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Why the Heck Don't You Use a Rewards Credit Card? 

I’m not sure if I have a problem, but I am always curious to see what type of credit card people use when checking out. I certainly see a wide variety, but inevitably I see a lot of non-rewards type credit cards and debit cards.Rewards Credit Cards

Now don’t get me wrong, I am sure I’ve misidentified plenty and also know there are debit cards that offer some sort of cashback. And I will admit, this definitely wasn’t any kind of a scientific experiment, but I feel like I’ve been doing this for quite a while (hopefully, this doesn’t put me in creepy status).

As long as you don’t have a history of not being able to control your spending habits or have bad credit, I don’t see any reason why you wouldn’t use a rewards credit card for every purchase possible as long as you pay off the balance every month.

Maybe I’m just off in my own little financial planner world, but these things can add up to a lot of rewards over time. I’m not sure if it comes down to skepticism, laziness or just not understanding the benefits, but people are missing out on some great perks.

To totally interrupt this story and because I feel this is extremely important to address, do not use a credit card if you cannot pay it off every month. Stick to cash or your debit card.

Yet, if you can pay your credit card bill every month, then give it some thought and take me up on the challenge. Let’s just look at a quick example. If you were to average $3,000 a month in spending and earned 2% cash back on your credit card that would equate to $720 a year!

That’s right, $720 a year in cash money for just using a credit card on purchases you were already going to make. Plus, when it comes to this time of year with holiday purchases, it could add up to even more.

To go along with that same sentiment, $720 could go a long way for purchasing gifts as well. So now that you know there are real rewards to be earned, you’re probably asking yourself “What type of card is best for me?”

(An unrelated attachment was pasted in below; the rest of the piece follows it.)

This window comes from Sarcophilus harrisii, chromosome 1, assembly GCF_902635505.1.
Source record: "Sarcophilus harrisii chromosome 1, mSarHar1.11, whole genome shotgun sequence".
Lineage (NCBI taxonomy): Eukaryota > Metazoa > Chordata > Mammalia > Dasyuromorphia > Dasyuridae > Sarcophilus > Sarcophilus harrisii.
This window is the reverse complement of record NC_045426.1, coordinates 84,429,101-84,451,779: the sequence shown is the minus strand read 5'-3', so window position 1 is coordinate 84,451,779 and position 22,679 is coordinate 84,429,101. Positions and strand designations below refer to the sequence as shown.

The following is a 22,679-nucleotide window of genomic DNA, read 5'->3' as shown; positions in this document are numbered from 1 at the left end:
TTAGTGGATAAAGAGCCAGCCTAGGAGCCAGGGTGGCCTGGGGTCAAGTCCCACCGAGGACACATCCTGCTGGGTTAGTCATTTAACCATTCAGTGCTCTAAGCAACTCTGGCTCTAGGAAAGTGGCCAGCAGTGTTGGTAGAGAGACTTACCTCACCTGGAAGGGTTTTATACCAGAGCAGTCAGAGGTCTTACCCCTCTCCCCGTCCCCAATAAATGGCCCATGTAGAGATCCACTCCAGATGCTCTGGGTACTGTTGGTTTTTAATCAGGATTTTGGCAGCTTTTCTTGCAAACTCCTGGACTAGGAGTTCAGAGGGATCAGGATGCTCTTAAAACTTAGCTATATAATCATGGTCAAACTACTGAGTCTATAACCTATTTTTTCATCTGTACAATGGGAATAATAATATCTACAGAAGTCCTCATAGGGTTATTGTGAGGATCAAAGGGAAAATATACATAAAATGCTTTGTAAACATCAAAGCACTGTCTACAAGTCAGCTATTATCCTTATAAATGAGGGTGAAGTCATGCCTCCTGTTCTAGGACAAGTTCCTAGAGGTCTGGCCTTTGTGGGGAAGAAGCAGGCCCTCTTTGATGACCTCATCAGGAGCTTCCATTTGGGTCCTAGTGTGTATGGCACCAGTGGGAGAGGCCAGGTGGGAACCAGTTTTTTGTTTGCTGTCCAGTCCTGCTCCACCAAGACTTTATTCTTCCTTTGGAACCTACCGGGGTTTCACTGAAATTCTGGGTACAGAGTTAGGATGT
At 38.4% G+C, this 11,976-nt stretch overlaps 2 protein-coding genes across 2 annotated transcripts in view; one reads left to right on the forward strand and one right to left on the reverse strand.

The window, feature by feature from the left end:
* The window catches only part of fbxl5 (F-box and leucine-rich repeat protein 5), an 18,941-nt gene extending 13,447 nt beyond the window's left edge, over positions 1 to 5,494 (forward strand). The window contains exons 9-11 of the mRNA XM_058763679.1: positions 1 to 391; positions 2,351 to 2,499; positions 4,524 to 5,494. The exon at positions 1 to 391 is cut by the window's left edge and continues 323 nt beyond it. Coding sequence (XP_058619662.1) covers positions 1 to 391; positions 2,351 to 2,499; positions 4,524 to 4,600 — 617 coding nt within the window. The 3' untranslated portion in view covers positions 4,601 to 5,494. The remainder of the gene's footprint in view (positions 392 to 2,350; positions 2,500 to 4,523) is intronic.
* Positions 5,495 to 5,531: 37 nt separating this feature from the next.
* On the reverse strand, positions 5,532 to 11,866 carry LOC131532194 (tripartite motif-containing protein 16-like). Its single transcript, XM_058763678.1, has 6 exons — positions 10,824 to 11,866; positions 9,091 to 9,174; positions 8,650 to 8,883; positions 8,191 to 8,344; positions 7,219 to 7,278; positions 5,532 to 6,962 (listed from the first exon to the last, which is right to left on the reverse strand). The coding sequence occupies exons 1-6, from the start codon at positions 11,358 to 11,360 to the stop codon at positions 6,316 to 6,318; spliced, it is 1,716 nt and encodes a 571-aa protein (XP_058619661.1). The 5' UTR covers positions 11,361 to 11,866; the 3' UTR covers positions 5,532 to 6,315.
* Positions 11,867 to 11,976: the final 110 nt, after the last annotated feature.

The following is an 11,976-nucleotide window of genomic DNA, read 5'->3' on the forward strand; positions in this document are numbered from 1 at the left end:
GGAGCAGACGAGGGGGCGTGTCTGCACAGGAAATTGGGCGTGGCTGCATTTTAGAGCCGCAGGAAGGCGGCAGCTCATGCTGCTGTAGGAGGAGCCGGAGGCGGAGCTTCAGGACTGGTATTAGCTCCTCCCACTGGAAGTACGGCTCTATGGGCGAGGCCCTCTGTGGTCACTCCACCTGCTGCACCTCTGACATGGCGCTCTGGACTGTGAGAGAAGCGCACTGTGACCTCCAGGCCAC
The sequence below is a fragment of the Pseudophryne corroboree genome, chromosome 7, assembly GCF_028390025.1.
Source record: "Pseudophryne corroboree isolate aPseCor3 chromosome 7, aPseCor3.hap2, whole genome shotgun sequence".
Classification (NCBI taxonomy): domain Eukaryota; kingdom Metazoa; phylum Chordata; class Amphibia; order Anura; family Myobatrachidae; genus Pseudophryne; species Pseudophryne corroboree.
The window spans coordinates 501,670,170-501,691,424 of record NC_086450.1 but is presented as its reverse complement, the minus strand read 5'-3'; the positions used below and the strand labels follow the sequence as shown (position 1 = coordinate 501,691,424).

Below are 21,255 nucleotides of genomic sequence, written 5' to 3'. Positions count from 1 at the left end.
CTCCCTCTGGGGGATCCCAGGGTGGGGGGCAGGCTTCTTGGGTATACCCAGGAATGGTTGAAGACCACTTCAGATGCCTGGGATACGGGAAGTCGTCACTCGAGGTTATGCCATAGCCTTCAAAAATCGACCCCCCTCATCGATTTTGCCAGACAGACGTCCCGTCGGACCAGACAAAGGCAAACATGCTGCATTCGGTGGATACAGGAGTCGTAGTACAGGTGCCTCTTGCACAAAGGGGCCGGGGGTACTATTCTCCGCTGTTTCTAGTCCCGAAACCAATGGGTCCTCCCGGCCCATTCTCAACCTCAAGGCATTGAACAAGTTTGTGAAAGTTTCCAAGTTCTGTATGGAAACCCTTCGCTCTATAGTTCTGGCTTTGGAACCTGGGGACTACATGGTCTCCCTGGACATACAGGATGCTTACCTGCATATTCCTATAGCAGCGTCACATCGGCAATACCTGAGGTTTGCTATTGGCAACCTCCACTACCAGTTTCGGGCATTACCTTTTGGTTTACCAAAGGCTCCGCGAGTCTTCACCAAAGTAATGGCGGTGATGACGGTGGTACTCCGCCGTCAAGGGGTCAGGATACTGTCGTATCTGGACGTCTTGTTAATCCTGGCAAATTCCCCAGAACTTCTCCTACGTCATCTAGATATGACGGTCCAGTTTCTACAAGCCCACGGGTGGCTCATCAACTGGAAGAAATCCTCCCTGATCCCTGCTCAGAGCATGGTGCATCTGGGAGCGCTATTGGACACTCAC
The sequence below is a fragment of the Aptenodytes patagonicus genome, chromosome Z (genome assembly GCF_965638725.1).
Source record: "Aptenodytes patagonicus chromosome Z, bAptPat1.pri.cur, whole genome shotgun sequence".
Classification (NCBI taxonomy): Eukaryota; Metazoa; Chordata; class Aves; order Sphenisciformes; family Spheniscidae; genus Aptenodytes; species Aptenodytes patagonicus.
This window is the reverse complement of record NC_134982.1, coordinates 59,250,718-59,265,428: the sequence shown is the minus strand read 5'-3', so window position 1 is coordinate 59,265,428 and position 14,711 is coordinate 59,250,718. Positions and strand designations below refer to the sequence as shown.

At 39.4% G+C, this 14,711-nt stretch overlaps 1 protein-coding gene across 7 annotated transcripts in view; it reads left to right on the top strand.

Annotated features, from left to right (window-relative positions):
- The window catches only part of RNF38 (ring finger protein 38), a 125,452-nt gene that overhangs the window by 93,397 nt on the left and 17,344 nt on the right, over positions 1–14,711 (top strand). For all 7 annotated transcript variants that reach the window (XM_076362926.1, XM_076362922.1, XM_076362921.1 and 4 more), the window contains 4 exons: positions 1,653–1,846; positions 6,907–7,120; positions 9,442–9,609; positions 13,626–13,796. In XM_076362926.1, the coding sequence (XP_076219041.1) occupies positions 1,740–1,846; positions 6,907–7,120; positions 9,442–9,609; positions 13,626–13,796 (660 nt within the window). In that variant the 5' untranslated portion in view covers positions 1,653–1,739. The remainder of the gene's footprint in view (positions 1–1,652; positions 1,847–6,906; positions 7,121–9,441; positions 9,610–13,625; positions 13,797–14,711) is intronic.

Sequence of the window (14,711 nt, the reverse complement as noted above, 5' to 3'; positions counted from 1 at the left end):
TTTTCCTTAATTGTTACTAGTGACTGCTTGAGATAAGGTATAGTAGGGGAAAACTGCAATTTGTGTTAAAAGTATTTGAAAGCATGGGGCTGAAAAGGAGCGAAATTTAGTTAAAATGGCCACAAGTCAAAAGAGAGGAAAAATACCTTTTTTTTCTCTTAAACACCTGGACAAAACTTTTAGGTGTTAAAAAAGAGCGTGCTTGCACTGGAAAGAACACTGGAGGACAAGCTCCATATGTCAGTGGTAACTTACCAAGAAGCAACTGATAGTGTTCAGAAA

Well, there are many sites that have already done the hard work for you. What I use personally and recommend to all my clients is the Citi Double Cash Back card. It’s simple and straightforward. You receive 1% cashback on all purchases and 1% cashback on all payments, which equals 2% on everything (FYI, Citi does not pay me to promote their card).

However, there are plenty of other cards out there if cash back isn’t your thing or you’re looking to earn extra cash back in certain categories. A site that does a wonderful job of rating cards is Nerd Wallet. They do a great job of categorizing the cards by best offers, cash back, travel, rewards, business, etc.

I will also mention that Target has a great card which provides a 5% rebate on all purchases at Target. So, if you shop at Target, why not take advantage of 5% off of every purchase for the rest of your life. If you spent $1,000 a year there, that’s fifty bucks. If you saw 50 bucks in a field, I’m sure you would pick it up. Well, this isn’t much different.

Let me step off my soapbox and put a bow on this blog post. If you are already a disciplined spender, then rewards cards just make sense. You are exactly the person who should be using these types of credit cards.

Check out the sites above and take a chance. It will only take a few minutes to fill out an app and you’ll be earning rewards in no time. Step into the realm of a savvy spender and see how it feels. I know you’ll be thankful when it comes to buying gifts this time next year.

*I can’t reiterate this enough, but if you do not have the discipline to have a credit card then don’t get one!

Not quite there yet for rewards credit card. Check out How Do Credit Cards Work? 6 Things You Should Know.

This is a post from Clint Haynes, a Certified Financial Planner® in Lee’s Summit, MO. He is also founder and owner of NextGen Wealth. You can learn more about Clint at the website NextGen Wealth.

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